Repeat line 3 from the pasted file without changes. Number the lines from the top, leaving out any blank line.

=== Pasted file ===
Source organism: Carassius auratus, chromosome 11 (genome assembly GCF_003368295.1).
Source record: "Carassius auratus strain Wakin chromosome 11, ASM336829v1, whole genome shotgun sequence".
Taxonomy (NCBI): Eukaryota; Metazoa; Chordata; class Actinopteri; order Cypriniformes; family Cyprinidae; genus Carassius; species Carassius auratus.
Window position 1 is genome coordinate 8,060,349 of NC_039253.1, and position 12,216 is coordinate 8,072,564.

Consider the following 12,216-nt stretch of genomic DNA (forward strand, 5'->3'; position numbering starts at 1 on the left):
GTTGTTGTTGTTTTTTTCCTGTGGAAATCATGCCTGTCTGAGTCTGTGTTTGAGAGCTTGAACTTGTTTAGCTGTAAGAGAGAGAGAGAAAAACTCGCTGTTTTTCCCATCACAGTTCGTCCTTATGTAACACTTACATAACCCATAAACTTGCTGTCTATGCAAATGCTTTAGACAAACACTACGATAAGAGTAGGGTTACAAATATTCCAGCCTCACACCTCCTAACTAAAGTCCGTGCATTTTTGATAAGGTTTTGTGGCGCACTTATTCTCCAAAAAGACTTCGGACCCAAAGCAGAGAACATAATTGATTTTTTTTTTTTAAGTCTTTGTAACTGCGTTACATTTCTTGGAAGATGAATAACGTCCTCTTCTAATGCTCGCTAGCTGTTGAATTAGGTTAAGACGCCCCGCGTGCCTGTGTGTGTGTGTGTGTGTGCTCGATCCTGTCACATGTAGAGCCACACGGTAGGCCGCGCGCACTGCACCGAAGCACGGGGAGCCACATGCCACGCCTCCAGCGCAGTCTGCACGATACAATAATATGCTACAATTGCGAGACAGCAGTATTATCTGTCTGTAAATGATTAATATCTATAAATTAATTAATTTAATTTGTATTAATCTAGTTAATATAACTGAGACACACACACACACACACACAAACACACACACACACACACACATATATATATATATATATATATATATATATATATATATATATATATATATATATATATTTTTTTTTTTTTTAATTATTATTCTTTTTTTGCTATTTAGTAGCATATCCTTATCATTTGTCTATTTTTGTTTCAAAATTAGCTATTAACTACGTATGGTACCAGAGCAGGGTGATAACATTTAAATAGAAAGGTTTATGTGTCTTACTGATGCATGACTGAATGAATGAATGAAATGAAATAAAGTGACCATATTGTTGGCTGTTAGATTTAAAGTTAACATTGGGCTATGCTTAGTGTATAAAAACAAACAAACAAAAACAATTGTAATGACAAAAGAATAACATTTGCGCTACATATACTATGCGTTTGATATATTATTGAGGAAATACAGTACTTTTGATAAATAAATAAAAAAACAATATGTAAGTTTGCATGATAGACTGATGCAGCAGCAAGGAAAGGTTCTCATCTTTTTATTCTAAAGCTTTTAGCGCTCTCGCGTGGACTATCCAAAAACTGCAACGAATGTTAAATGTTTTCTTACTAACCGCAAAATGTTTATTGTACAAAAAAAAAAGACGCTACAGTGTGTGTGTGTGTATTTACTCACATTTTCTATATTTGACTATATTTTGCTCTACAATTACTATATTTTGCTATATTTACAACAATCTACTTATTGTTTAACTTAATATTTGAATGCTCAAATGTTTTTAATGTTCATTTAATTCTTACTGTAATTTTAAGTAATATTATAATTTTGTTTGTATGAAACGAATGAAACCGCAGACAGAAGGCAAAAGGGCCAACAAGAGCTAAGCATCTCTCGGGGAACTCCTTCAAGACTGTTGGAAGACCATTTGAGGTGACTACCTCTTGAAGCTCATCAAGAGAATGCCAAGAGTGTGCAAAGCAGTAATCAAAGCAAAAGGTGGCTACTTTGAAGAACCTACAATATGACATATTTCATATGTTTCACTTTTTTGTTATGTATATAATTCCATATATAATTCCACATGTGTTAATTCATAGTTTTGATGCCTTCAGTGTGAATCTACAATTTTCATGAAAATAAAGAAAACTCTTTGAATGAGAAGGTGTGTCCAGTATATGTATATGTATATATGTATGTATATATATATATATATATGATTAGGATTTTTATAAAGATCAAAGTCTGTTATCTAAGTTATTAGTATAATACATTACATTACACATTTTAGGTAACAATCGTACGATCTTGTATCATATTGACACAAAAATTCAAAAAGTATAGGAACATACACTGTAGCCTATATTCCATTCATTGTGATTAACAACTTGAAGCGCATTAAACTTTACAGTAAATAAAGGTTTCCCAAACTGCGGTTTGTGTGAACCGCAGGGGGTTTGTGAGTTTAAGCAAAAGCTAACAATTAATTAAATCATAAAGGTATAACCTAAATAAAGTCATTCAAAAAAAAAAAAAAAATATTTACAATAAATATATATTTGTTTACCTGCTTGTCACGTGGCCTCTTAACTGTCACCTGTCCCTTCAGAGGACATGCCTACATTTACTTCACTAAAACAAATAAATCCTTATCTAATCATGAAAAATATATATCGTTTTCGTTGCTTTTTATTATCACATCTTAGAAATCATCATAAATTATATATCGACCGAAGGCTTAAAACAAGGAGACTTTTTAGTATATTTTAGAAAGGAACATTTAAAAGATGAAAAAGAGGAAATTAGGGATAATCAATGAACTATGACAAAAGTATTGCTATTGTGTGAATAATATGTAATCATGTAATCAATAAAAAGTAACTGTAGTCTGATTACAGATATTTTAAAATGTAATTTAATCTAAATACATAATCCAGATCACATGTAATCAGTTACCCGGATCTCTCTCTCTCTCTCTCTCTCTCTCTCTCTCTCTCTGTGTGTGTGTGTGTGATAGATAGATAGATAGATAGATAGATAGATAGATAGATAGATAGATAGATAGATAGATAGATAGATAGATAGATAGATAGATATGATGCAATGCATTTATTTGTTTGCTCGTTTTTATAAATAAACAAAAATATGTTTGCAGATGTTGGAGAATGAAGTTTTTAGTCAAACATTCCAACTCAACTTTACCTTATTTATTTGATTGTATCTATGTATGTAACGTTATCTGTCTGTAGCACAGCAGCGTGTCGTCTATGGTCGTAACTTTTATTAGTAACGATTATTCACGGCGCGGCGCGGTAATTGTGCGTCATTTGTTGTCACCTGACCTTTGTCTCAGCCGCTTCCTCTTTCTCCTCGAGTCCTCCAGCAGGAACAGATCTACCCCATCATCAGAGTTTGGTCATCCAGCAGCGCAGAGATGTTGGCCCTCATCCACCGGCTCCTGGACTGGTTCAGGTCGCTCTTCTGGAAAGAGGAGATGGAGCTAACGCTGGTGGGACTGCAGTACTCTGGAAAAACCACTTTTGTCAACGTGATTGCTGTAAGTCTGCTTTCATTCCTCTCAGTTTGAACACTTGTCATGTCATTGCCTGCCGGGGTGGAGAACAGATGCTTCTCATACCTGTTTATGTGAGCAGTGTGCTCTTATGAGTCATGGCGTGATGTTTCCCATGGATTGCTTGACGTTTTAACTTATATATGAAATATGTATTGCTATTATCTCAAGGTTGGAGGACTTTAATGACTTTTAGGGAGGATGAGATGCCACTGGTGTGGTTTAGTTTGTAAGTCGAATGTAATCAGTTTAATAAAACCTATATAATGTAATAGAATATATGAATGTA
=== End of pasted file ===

Taxonomy (NCBI): Eukaryota; Metazoa; Chordata; class Actinopteri; order Cypriniformes; family Cyprinidae; genus Carassius; species Carassius auratus.